Friday, February 22, 2013

Laura Carlson on Writing a Book Part III of III

Ah... it's time to get down to the good stuff. WRITING!!  I seriously need this.

If you missed Part I, You Can Write, or Part II, Reasons We Avoid Writing, make sure to catch them!!

Please welcome Laura Carlson!!

How Do I Begin?

Okay, this is the fun part. You have an idea. Right now it may be vague and undeveloped, but it won’t be forever. You have also read through the list of lies we tell ourselves to avoid writing today.

Do not feel ashamed if you’ve made excuses for yourself. I’m not here to concentrate on what you’ve been doing wrong. I’m here to identify what’s prevented you from writing that story you’ve kept waiting and to encourage and inspire you to begin!

Writing a book is an endurance sport. To treat it as anything else is to already admit defeat. It will take a long time to complete. Who cares? The years will pass anyway, regardless of your action or inaction.

Create a Writing Schedule

I find that acts of endurance must be approached in baby steps. Promise yourself to write a thousand words a week. To get an idea of how long that is, this sentence just hit the thousand word mark, so this sentence and everything above it is your weekly goal. If you can do this, you’ll have a book-length draft by the end of the year.

If you’d prefer to measure your progress by time rather than word count, then try writing one to two hours per week, or twenty to thirty minutes a day.

Start off small; make this task manageable. Remember, your goal is endurance. If you cannot meet this goal week after week, then you’ll want to decrease the time/words you write until it becomes manageable. Any amount of writing is better than none at all.

I Have No Idea What To Write!

Many of you might be panicking. Your idea is majorly underdeveloped. How are you supposed to write a book?

I’ve found—and I’ve talked to many writers who also share this opinion—that the hardest part of the book is writing a story out of thin air. Editing a book is easy because you’ve developed the parameters of your world; there’s something written down to work with.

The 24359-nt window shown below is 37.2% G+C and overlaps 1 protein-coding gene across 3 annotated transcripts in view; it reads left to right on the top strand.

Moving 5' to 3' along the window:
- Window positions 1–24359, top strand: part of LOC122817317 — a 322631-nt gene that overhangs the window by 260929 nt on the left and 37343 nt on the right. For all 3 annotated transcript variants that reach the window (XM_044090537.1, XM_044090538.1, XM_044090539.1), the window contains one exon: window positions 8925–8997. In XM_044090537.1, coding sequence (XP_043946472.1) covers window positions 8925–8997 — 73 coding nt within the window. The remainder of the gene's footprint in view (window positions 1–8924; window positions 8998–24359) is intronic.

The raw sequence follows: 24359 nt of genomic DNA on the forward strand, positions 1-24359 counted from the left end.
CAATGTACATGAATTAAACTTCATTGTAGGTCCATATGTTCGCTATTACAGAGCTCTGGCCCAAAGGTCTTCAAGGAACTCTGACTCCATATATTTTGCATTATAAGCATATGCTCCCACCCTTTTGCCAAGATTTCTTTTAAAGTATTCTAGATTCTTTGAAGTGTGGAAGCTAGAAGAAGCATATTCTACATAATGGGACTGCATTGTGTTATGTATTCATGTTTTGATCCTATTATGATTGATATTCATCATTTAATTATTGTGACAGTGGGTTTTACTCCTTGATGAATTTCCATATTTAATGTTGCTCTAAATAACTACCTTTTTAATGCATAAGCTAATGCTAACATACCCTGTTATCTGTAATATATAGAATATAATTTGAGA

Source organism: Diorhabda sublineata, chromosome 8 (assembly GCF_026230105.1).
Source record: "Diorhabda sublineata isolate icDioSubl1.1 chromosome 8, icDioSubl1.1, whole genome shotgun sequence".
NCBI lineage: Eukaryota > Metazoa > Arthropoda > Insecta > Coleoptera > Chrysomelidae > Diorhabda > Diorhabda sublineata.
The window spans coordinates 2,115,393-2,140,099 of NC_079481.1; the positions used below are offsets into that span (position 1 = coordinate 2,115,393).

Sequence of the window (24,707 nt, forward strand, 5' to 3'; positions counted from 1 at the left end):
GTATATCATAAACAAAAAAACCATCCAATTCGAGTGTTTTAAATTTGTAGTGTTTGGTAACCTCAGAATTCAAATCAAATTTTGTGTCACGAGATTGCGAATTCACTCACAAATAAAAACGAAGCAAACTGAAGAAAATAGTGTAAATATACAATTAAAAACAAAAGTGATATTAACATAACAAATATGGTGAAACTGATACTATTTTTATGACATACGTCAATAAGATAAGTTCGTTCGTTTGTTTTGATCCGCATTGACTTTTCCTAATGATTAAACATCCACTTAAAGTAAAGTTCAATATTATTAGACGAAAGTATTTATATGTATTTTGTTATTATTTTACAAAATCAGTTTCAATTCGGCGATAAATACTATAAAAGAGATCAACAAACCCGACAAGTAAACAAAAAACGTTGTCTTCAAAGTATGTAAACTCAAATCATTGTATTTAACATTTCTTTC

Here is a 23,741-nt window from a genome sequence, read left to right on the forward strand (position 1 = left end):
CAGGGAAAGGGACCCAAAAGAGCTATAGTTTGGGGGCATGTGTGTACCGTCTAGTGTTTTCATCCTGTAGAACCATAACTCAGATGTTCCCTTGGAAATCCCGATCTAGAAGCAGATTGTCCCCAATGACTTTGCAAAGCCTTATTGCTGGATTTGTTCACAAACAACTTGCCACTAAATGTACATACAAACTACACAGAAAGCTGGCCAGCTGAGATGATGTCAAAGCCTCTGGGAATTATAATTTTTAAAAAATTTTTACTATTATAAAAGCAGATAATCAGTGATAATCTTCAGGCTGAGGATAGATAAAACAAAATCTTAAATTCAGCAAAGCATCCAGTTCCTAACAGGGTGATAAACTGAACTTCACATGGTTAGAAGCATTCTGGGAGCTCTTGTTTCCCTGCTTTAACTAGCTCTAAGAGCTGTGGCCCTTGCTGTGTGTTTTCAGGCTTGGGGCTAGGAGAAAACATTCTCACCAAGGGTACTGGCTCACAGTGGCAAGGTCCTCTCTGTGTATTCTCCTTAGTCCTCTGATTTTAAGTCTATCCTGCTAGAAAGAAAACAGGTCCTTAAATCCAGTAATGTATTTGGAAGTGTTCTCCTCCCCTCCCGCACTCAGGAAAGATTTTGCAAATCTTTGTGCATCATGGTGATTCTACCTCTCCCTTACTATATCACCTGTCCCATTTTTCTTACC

Some of you need to organize your idea before you being to write. So I’d suggest beginning your writing habit by spending the amount of time you’ve allotted yourself to focus on brainstorming and outlining your story.

For others who don’t want get started and worry about organization later, I’d suggest writing through a stream of consciousness and never hitting the backspace button. You can edit the problems out later.

Lastly, no idea is ever fully developed when you go to write your first draft, despite how much brainstorming you’ve managed to do. Go where your story takes you. You might be surprised what you come up with when you wing it. You’ll explore aspects of your world that you hadn’t even known were there.


You have your idea. You’ve confronted the lies we tell ourselves. Now you have a sense of how to write your story. There is nothing to stop you from writing but your own inaction. So give it a try. The worst that can happen is that you’ll end up right where you currently are—further along than you were before you read this. 

*sigh*  Ok... I'm going to do it. I'm going to set a particular amount of time and JUST DO IT. Maybe not about the unicorn, but nothing will get done unless I figure out how to pace myself and get it done!!

Thank you, Laura, for visiting Colorimetry!! 

About Me
Laura Carlson, Editor
American Editing Services

Laura Carlson is founder and editor of American Editing Services, an editing business based out of Santa Barbara, California.

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